Berkeley researchers tackle California's carbon footprint

April 6, 2012
By: Roibín Ó hÉochaidh, NewsCenter


A logo that reads: 'the Cool California Challenge' in blue text.
Sponsored by the state Air Resources Board, the Cool California Challenge combines social media, community organizing and sophisticated online tools developed at UC Berkeley as part of an innovative pilot program to reduce carbon emissions at the local level.

A newly launched UC Berkeley-powered state program aims to shrink California’s bulging carbon footprint at the grassroots level by helping individuals make better energy-related choices in the home, on the road and at the store.

Sponsored by the California Air Resources Board, the Cool California Challenge, which kicked off April 1, brings together 10 cities in a yearlong community-based competition to cut carbon emissions — with the winner crowned California’s Coolest City.

“Most Californians believe that climate change is a problem and that we should take action to reduce our carbon impact,” says Christopher Jones, head researcher at Cool Climate Network, an applied-research consortium at Berkeley’s Renewable and Appropriate Energy Lab, or RAEL.

“As with a lot of behaviors we would like to change, like eating healthier or getting more exercise, when it comes to carbon emissions good intentions are often not enough to achieve long-term change,” Jones says.

Jones, a doctoral student at Berkeley, developed the first carbon calculator in collaboration with Daniel Kammen, professor of energy and resources and RAEL director.

A graphic showing the cities involved in the Challenge.
Ten cities, ranging in size from sprawling San Jose to tiny Gonzales in Monterey County, have signed up to compete in the yearlong carbon-cutting challenge to become California's Coolest City.

The new challenge program, which is built around more sophisticated versions of Jones’ original carbon calculator, combines social media and community networking with a points-based rewards system designed to connect and motivate individuals, social groups, schools and small businesses to create healthier, more sustainable communities.

“People are ready and willing to change their behaviors, they just need the right framework of information, tools and support,” Jones says. “This is our first attempt to create a program that puts together the research findings, experiential knowledge and everything we’ve learned over the years.”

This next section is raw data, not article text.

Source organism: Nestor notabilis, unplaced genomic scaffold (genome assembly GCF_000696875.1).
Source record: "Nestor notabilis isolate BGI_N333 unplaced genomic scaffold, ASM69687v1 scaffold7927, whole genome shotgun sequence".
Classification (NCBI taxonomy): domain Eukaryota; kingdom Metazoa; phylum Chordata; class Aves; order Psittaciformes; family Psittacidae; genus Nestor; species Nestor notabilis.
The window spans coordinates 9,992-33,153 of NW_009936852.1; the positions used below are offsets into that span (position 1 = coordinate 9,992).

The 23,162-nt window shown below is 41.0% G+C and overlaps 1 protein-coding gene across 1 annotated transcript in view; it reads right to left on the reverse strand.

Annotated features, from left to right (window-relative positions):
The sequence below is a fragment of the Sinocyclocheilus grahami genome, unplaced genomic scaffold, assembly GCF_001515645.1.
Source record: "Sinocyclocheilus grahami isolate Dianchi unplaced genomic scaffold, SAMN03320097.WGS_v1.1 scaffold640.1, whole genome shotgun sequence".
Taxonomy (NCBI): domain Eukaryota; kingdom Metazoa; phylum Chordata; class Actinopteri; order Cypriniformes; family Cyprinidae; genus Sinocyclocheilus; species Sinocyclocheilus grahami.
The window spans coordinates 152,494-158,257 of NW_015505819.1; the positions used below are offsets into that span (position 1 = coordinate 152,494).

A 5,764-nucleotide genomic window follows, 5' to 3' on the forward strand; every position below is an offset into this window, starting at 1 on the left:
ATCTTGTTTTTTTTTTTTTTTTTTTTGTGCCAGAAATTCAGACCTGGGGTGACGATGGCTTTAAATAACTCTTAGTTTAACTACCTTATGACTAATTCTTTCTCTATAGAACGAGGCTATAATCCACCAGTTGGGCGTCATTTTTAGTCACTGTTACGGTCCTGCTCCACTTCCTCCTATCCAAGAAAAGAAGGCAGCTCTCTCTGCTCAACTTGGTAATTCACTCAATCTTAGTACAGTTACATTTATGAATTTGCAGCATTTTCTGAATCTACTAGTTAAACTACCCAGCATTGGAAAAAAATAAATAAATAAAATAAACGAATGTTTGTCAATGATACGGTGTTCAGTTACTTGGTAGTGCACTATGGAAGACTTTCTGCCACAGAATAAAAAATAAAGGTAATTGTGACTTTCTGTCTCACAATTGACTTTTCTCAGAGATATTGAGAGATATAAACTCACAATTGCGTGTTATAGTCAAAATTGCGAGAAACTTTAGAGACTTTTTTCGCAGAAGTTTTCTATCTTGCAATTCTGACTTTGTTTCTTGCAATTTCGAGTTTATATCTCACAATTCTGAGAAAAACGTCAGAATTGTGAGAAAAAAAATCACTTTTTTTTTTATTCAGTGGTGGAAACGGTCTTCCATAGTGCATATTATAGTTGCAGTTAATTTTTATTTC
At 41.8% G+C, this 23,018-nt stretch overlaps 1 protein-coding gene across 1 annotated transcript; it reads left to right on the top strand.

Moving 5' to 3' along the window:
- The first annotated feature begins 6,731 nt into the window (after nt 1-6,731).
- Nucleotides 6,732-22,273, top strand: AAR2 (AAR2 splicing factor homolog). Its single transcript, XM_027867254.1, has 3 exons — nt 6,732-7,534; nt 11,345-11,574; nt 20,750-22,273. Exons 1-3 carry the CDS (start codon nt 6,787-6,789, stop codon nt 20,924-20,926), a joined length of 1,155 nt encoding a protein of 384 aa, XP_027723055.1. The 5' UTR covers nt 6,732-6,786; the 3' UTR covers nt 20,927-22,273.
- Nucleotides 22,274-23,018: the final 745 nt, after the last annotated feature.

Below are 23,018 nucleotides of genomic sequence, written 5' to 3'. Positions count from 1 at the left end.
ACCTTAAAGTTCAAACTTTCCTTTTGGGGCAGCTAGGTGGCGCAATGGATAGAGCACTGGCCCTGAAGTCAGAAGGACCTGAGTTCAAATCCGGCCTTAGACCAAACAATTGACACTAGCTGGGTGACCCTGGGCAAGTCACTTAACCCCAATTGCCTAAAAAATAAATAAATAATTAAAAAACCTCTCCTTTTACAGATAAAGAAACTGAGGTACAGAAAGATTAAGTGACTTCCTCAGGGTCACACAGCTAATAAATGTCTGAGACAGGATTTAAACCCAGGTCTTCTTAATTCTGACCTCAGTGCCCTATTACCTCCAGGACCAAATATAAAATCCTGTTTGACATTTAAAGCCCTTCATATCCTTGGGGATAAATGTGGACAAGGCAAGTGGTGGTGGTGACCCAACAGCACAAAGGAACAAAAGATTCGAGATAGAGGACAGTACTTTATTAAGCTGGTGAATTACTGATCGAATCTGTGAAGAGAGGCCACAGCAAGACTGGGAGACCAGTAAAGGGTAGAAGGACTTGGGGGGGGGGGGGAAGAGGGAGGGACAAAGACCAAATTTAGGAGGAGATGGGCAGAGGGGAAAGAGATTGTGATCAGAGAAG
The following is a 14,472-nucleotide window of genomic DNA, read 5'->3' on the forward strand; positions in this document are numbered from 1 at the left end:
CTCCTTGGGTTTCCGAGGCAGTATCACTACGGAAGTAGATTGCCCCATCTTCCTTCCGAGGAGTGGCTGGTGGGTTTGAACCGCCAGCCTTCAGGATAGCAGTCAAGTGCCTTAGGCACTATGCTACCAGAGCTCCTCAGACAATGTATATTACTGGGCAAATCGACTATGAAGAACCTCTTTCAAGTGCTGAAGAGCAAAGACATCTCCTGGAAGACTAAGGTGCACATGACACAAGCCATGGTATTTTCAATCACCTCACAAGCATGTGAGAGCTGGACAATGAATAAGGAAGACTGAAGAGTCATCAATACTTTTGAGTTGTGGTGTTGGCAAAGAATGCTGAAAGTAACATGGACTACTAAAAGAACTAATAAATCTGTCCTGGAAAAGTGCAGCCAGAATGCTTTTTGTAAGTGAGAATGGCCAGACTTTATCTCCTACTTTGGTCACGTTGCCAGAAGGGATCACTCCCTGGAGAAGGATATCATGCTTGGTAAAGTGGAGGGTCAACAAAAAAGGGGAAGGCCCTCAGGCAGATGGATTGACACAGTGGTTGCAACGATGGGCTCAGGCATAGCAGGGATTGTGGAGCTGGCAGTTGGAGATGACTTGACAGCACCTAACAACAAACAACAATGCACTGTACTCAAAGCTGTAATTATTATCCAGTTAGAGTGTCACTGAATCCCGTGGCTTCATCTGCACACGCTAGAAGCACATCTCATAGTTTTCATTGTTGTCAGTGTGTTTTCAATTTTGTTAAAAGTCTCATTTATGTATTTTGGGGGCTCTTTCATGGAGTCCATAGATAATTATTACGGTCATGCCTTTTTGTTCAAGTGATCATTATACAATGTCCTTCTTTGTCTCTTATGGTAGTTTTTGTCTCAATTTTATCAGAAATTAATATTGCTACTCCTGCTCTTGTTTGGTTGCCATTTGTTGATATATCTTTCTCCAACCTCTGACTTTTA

The new pilot program’s flexible community-oriented framework will also support cities efforts to achieve municipal climate-action goals and state-mandated reductions in green house gas emissions. The 10 participating cities will partner with community groups and business organizations to increase awareness, encourage participation and attract sponsor support at the local level.

The cities of Chula Vista, Citrus Heights, Davis, Gonzales, Pittsburg, Pleasanton, Sacramento, Santa Cruz, San Jose and Tracy will participate in the preliminary round of the two-stage competition runs through the end of July. The top three carbon-cutting cities will then battle it out over the remaining eight months of the challenge.

Residents of participating cities can sign up to join the challenge at the website. Enter your location and some basic benchmarking information about household size, income and lifestyle and you’re up and running with 100 points just for signing up.

Individuals can use the website’s toolkit of informational resources and user-friendly calculators to estimate their carbon footprint, target reductions, map out action plans, track progress and compare their performance to other similar households. The online tools, which track performance on a month-by-month basis, also allow residents to network with groups in their communities to share carbon profiles, progress and strategies.

“At the statewide level, one of the things we’re trying to do is to redefine what it means to be a cool Californian,” Jones says. “Being environmentally conscious has long been part of our identity, and reinforcing that norm, reminding people of what’s expected of them, can be a powerful motivator for change.”